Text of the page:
2017 Volkswagen Tiguan 110TSI Trendline DSG Quick Review

By David Bonnici, 24 Apr 2017 Car Reviews

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2017 Volkswagen Tiguan 110TSI Trendline DSG Quick Review

The entry-level Tiguan 110TSI is a sharply-priced European alternative in the Asian-dominated medium SUV segment.


The 110TSI is the entry-level variant of the new-generation Tiguan medium SUV, and a significant improvement on the previous-generation model.

Retailing at $31,990 for the manual and $34,490 for the DSG automatic, the base-spec Tiguan sits in the same ballpark as mid-spec Japanese and Korean SUVs and comes with a good range of standard features including autonomous emergency braking, superb on-road performance and a high-quality interior.



  •          The 1.4-litre turbo petrol engine provides more than enough power for a car this size, including when overtaking.
  •          The six-speed dual-clutch automatic transmission provides smooth, effortless gear changes, especially when driving spiritedly.
  •          The Tiguan’s steering is as poised and tactile as its Golf stablemate, and neatly meshes with the slick powertrain to create an enjoyable driving experience.
  •          Handles is exceptional, with good body control around corners courtesy of a firmer-than-average suspension tune.
  •          Being a base model, the German-designed interior is a little austere but still has a crisp upmarket appearance with quality materials and intuitive ergonomics.
  •          The cabin feels airy with excellent vision from all five seats though a generous glasshouse.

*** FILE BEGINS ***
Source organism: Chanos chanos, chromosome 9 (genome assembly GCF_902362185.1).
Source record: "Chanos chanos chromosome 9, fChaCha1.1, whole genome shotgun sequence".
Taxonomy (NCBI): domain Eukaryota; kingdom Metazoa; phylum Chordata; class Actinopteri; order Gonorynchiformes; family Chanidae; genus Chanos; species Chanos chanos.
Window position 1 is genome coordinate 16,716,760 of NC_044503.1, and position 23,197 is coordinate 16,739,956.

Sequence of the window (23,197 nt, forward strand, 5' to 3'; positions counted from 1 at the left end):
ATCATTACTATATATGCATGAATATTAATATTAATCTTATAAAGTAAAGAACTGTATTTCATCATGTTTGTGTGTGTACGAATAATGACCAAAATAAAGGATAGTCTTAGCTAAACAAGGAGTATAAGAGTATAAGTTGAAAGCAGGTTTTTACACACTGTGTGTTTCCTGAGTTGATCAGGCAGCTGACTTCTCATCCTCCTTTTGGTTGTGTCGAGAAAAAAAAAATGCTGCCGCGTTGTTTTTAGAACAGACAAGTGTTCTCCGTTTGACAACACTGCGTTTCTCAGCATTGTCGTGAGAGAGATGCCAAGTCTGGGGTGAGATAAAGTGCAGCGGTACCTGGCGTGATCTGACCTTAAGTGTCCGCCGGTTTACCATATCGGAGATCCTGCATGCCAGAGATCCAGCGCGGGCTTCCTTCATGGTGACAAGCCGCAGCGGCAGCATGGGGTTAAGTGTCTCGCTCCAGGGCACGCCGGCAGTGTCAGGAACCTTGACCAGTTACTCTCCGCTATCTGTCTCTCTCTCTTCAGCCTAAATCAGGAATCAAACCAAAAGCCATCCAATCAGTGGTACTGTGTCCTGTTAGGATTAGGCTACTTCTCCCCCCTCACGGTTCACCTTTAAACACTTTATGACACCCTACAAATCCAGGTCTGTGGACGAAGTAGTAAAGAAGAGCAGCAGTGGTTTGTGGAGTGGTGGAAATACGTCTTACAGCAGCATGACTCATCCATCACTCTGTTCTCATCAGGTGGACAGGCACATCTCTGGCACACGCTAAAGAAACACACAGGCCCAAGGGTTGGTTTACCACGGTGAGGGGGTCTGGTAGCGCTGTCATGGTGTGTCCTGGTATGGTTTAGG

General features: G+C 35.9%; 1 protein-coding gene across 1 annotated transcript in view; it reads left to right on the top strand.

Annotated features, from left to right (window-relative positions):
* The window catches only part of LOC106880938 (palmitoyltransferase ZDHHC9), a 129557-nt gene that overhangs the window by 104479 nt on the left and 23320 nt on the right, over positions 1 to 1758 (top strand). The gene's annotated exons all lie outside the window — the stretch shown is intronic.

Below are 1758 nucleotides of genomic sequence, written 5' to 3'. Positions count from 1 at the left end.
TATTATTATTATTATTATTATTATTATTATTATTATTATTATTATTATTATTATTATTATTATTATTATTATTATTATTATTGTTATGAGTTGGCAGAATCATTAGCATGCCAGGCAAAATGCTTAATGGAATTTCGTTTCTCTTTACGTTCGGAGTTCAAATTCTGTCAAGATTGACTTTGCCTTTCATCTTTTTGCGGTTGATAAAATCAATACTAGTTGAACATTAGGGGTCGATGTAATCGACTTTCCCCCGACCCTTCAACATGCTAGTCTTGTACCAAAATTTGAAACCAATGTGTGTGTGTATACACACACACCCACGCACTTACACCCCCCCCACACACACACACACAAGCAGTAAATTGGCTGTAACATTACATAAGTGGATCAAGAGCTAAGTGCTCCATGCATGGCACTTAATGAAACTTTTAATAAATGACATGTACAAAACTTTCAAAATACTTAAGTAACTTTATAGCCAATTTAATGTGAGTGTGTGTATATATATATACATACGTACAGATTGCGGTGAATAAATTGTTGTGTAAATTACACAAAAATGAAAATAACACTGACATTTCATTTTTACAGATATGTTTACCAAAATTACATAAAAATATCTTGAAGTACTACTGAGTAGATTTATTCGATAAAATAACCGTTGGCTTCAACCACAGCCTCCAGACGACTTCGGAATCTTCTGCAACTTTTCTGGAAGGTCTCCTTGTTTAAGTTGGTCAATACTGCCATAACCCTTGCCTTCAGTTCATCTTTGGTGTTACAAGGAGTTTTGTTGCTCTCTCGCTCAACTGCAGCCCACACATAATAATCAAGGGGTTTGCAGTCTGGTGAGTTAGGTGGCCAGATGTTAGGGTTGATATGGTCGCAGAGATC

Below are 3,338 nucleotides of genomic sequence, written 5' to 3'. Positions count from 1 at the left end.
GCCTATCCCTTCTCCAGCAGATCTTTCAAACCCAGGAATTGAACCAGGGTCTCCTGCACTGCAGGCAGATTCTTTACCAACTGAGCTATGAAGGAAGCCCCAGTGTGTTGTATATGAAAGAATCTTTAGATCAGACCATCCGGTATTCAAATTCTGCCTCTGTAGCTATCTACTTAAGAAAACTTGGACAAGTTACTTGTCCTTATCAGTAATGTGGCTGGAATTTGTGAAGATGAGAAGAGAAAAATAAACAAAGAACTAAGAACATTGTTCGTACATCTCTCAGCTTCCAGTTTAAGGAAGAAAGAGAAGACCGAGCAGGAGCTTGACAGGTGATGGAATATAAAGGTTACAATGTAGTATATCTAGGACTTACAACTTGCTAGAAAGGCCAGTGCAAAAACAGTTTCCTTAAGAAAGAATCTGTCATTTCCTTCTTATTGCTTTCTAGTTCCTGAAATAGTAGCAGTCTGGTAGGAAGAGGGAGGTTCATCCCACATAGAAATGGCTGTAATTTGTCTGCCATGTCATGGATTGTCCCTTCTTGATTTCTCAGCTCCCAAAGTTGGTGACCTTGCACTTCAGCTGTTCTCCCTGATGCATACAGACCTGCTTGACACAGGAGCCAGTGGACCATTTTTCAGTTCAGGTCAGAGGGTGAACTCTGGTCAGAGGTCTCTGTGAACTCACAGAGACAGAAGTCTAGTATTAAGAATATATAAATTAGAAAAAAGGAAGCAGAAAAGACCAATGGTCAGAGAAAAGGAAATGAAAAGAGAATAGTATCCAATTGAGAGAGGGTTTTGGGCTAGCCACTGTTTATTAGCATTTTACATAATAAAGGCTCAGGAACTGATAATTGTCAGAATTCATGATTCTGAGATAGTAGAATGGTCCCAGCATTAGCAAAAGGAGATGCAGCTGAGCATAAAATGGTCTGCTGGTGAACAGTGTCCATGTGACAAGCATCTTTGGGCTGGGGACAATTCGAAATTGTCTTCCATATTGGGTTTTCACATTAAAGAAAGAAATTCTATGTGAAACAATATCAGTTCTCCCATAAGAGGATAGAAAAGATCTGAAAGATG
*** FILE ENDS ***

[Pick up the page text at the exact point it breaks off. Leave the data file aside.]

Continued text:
•          For $2000 you can add a driver assistance package that includes automatic park assist, adaptive cruise control, lane keeping assist, and rear traffic alert.
  •          The rear seats recline and slide back and forth to increase either legroom or rear cargo space. Comfort for your backseat passengers is excellent as a result.
  •          The rear seats have their own air vents to help passengers cool, and a 12v socket for plugging in a phone charger or USB charge point.
  •          The front seats have ‘infinite reclining’ settings which are controlled by a dial for gradual movement as opposed to the stepped positions with seats controlled by a lever.
  •          The chilled glove box has a chill function directs cool air from the air-conditioning system to help keep your lunch cool. It’s by no means a fridge, but it’ll ensure your sandwiches remain palatable even after a long drive.



  •          The ride is not as quiet or refined as you’d expect from a Volkswagen.
  •          The suspension is quite firm and can be jarring over bumps, particularly for rear-seat passengers.
  •          Rear storage is minimal, with no map pockets or a centre arm rest to house cupholders. It is the base model, after all.



The medium SUV segment is full attractively-priced and well-specced contenders, especially in the low-$30k price range. These include the all-new Mazda CX-5 Maxx Sport, Subaru Forester 2.5i-L, Kia Sportage SLi, Toyota RAV4 GXL, Hyundai Tucson Active X and Ford Escape Trend.